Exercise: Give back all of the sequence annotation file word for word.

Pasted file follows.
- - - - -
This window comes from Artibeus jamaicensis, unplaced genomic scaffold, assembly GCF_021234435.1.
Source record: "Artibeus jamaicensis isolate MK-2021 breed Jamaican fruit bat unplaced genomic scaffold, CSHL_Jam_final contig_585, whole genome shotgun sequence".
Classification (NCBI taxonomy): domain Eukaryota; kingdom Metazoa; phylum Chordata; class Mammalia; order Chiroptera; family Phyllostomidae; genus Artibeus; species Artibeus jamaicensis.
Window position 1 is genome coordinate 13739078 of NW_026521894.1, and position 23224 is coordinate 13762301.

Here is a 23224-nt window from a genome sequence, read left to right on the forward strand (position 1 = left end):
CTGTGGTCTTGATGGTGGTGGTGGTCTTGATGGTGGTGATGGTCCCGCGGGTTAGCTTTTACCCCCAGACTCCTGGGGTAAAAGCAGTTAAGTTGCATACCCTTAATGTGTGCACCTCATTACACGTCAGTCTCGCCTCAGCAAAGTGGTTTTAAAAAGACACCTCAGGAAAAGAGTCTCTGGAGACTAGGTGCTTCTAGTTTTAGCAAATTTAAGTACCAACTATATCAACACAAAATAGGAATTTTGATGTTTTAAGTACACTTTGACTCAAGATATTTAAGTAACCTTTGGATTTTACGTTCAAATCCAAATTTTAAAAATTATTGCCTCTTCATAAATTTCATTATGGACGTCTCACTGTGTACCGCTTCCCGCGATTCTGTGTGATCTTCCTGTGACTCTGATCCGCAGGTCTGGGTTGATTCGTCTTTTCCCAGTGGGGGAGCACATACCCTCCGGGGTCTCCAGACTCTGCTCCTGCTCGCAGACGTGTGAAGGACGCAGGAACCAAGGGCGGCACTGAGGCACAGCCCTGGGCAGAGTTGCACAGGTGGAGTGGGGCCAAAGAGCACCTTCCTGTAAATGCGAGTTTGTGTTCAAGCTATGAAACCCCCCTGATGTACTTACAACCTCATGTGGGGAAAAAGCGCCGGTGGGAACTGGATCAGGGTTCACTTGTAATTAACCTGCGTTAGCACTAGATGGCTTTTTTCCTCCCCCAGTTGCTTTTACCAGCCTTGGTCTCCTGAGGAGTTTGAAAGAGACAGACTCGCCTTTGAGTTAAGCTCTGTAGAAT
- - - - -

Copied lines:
This window comes from Artibeus jamaicensis, unplaced genomic scaffold, assembly GCF_021234435.1.
Source record: "Artibeus jamaicensis isolate MK-2021 breed Jamaican fruit bat unplaced genomic scaffold, CSHL_Jam_final contig_585, whole genome shotgun sequence".
Classification (NCBI taxonomy): domain Eukaryota; kingdom Metazoa; phylum Chordata; class Mammalia; order Chiroptera; family Phyllostomidae; genus Artibeus; species Artibeus jamaicensis.
Window position 1 is genome coordinate 13739078 of NW_026521894.1, and position 23224 is coordinate 13762301.

Here is a 23224-nt window from a genome sequence, read left to right on the forward strand (position 1 = left end):
CTGTGGTCTTGATGGTGGTGGTGGTCTTGATGGTGGTGATGGTCCCGCGGGTTAGCTTTTACCCCCAGACTCCTGGGGTAAAAGCAGTTAAGTTGCATACCCTTAATGTGTGCACCTCATTACACGTCAGTCTCGCCTCAGCAAAGTGGTTTTAAAAAGACACCTCAGGAAAAGAGTCTCTGGAGACTAGGTGCTTCTAGTTTTAGCAAATTTAAGTACCAACTATATCAACACAAAATAGGAATTTTGATGTTTTAAGTACACTTTGACTCAAGATATTTAAGTAACCTTTGGATTTTACGTTCAAATCCAAATTTTAAAAATTATTGCCTCTTCATAAATTTCATTATGGACGTCTCACTGTGTACCGCTTCCCGCGATTCTGTGTGATCTTCCTGTGACTCTGATCCGCAGGTCTGGGTTGATTCGTCTTTTCCCAGTGGGGGAGCACATACCCTCCGGGGTCTCCAGACTCTGCTCCTGCTCGCAGACGTGTGAAGGACGCAGGAACCAAGGGCGGCACTGAGGCACAGCCCTGGGCAGAGTTGCACAGGTGGAGTGGGGCCAAAGAGCACCTTCCTGTAAATGCGAGTTTGTGTTCAAGCTATGAAACCCCCCTGATGTACTTACAACCTCATGTGGGGAAAAAGCGCCGGTGGGAACTGGATCAGGGTTCACTTGTAATTAACCTGCGTTAGCACTAGATGGCTTTTTTCCTCCCCCAGTTGCTTTTACCAGCCTTGGTCTCCTGAGGAGTTTGAAAGAGACAGACTCGCCTTTGAGTTAAGCTCTGTAGAAT